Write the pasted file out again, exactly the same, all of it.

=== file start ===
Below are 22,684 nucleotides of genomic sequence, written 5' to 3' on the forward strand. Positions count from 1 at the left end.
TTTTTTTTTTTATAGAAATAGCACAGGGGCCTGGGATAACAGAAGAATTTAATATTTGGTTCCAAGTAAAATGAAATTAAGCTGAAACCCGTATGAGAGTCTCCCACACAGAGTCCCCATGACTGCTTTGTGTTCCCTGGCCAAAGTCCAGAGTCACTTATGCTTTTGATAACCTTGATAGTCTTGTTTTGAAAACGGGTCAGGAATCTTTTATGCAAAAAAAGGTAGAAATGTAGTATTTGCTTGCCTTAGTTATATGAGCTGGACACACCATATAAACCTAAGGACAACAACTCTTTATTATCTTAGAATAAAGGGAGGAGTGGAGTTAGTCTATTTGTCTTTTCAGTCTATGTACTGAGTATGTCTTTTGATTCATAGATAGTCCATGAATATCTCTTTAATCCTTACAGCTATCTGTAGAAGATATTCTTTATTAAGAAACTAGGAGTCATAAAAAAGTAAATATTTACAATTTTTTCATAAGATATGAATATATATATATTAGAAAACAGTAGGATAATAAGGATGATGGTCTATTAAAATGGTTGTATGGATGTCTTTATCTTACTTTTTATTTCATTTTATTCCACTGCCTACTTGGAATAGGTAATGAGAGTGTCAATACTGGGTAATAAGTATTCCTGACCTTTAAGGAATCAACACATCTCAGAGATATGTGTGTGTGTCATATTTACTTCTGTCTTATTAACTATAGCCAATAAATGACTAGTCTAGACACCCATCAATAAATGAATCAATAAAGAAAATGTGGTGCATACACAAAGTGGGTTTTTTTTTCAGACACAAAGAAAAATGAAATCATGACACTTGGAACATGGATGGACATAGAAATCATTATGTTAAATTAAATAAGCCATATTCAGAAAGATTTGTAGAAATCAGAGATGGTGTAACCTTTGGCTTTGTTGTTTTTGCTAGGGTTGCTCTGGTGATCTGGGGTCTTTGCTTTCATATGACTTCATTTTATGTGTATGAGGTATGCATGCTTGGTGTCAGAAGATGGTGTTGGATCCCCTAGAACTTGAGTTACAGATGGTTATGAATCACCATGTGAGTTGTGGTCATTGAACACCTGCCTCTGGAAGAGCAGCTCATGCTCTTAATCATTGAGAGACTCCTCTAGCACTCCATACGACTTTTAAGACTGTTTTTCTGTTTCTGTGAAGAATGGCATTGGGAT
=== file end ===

Below are 22,684 nucleotides of genomic sequence, written 5' to 3' on the forward strand. Positions count from 1 at the left end.
TTTTTTTTTTTATAGAAATAGCACAGGGGCCTGGGATAACAGAAGAATTTAATATTTGGTTCCAAGTAAAATGAAATTAAGCTGAAACCCGTATGAGAGTCTCCCACACAGAGTCCCCATGACTGCTTTGTGTTCCCTGGCCAAAGTCCAGAGTCACTTATGCTTTTGATAACCTTGATAGTCTTGTTTTGAAAACGGGTCAGGAATCTTTTATGCAAAAAAAGGTAGAAATGTAGTATTTGCTTGCCTTAGTTATATGAGCTGGACACACCATATAAACCTAAGGACAACAACTCTTTATTATCTTAGAATAAAGGGAGGAGTGGAGTTAGTCTATTTGTCTTTTCAGTCTATGTACTGAGTATGTCTTTTGATTCATAGATAGTCCATGAATATCTCTTTAATCCTTACAGCTATCTGTAGAAGATATTCTTTATTAAGAAACTAGGAGTCATAAAAAAGTAAATATTTACAATTTTTTCATAAGATATGAATATATATATATTAGAAAACAGTAGGATAATAAGGATGATGGTCTATTAAAATGGTTGTATGGATGTCTTTATCTTACTTTTTATTTCATTTTATTCCACTGCCTACTTGGAATAGGTAATGAGAGTGTCAATACTGGGTAATAAGTATTCCTGACCTTTAAGGAATCAACACATCTCAGAGATATGTGTGTGTGTCATATTTACTTCTGTCTTATTAACTATAGCCAATAAATGACTAGTCTAGACACCCATCAATAAATGAATCAATAAAGAAAATGTGGTGCATACACAAAGTGGGTTTTTTTTTCAGACACAAAGAAAAATGAAATCATGACACTTGGAACATGGATGGACATAGAAATCATTATGTTAAATTAAATAAGCCATATTCAGAAAGATTTGTAGAAATCAGAGATGGTGTAACCTTTGGCTTTGTTGTTTTTGCTAGGGTTGCTCTGGTGATCTGGGGTCTTTGCTTTCATATGACTTCATTTTATGTGTATGAGGTATGCATGCTTGGTGTCAGAAGATGGTGTTGGATCCCCTAGAACTTGAGTTACAGATGGTTATGAATCACCATGTGAGTTGTGGTCATTGAACACCTGCCTCTGGAAGAGCAGCTCATGCTCTTAATCATTGAGAGACTCCTCTAGCACTCCATACGACTTTTAAGACTGTTTTTCTGTTTCTGTGAAGAATGGCATTGGGAT